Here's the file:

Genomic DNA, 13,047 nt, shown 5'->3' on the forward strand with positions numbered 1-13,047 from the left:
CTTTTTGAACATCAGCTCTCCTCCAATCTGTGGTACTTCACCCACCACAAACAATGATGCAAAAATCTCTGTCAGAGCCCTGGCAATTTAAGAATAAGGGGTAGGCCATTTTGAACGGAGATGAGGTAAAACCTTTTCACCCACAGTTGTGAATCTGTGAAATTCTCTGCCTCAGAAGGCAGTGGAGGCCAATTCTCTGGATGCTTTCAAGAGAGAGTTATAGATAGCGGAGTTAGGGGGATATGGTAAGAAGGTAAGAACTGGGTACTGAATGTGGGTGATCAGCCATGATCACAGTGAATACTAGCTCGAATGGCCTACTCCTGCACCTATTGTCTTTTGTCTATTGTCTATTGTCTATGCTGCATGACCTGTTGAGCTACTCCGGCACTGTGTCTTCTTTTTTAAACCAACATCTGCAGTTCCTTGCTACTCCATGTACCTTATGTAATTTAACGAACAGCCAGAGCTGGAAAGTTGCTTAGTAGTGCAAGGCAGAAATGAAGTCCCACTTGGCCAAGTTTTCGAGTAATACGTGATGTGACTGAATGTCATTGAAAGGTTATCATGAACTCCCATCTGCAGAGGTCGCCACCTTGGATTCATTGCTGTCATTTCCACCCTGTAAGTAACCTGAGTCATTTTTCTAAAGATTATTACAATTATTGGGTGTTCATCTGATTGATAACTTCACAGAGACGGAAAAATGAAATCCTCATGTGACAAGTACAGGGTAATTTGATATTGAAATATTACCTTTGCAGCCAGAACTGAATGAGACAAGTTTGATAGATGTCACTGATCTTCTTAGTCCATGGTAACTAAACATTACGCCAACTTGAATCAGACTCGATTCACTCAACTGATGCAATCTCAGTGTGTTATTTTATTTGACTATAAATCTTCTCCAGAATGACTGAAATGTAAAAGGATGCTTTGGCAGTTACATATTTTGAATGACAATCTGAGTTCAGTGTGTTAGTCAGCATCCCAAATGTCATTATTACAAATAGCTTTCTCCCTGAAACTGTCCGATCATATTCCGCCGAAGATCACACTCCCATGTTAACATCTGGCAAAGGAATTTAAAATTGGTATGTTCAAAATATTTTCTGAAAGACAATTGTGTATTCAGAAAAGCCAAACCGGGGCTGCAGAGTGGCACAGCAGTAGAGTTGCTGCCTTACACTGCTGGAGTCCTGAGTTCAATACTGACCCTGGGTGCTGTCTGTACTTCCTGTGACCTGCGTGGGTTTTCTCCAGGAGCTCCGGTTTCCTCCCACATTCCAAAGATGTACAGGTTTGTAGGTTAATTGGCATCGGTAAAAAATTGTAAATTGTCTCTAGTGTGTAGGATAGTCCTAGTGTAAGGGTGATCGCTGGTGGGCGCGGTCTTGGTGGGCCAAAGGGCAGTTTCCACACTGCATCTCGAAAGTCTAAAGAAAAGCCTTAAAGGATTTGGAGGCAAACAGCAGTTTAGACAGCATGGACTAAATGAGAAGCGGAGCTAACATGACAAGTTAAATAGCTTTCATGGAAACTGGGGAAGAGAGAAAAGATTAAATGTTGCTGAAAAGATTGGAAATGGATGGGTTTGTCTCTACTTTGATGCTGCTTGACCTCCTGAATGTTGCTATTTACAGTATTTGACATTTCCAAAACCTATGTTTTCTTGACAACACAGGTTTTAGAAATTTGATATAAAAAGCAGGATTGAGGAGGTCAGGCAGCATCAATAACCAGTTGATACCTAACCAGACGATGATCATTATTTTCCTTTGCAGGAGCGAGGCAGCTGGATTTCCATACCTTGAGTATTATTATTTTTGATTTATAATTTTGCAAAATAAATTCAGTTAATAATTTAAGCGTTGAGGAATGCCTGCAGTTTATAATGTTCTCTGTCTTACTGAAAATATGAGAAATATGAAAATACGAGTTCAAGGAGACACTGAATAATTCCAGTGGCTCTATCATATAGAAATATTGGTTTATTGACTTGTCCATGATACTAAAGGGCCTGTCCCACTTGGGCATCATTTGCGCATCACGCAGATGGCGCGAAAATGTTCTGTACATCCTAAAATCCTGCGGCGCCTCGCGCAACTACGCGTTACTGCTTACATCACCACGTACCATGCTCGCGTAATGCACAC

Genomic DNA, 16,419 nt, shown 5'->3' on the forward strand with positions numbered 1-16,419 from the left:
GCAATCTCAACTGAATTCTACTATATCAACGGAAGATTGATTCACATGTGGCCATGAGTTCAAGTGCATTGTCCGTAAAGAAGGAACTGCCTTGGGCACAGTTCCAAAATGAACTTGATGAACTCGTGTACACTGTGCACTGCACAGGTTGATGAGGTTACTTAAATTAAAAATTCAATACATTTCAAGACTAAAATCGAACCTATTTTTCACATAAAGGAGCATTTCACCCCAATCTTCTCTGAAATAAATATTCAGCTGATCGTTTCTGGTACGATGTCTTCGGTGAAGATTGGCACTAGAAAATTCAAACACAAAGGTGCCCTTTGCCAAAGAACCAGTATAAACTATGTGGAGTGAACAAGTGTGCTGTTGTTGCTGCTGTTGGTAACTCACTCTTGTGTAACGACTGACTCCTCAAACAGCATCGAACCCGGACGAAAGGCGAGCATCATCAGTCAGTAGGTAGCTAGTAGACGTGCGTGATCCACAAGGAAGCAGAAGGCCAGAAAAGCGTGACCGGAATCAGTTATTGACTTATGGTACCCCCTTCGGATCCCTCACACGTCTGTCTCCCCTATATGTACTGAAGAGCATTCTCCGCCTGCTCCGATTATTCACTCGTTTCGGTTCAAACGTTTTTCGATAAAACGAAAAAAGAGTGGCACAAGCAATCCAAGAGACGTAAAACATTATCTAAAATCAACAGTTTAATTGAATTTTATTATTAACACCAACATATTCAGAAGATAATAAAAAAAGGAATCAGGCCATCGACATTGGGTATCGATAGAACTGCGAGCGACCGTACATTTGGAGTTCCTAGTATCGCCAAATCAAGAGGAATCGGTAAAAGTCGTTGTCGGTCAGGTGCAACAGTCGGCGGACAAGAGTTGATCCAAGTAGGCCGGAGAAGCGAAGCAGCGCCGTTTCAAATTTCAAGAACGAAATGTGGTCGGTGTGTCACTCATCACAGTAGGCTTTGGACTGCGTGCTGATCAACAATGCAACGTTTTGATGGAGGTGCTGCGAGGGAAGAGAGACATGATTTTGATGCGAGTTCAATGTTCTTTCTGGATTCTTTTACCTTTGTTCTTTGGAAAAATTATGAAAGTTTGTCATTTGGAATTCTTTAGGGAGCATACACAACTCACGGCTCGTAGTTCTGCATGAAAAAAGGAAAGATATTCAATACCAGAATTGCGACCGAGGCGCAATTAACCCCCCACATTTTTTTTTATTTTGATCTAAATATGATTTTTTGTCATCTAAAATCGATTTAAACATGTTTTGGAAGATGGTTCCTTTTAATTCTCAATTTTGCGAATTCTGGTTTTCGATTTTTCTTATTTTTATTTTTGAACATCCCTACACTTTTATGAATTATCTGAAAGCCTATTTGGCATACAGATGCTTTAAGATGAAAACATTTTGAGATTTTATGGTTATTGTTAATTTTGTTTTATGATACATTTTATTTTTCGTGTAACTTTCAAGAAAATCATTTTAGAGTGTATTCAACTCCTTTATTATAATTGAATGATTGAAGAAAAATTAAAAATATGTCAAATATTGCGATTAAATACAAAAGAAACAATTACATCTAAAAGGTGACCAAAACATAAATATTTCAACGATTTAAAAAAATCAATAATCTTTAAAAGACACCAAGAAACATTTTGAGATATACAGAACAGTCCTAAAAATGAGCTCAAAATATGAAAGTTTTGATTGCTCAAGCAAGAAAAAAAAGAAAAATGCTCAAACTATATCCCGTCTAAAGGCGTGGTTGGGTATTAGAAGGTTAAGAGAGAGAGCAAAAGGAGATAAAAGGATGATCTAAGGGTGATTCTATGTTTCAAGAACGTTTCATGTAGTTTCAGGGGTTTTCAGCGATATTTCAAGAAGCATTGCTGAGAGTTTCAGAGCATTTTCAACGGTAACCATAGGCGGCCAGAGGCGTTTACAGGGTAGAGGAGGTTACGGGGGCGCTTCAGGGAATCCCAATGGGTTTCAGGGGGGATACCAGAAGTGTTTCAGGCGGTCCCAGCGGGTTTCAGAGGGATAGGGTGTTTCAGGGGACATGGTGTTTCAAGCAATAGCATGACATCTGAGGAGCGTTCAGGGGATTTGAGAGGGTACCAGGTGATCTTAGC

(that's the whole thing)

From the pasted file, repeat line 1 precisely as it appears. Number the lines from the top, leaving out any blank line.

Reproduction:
Genomic DNA, 13,047 nt, shown 5'->3' on the forward strand with positions numbered 1-13,047 from the left: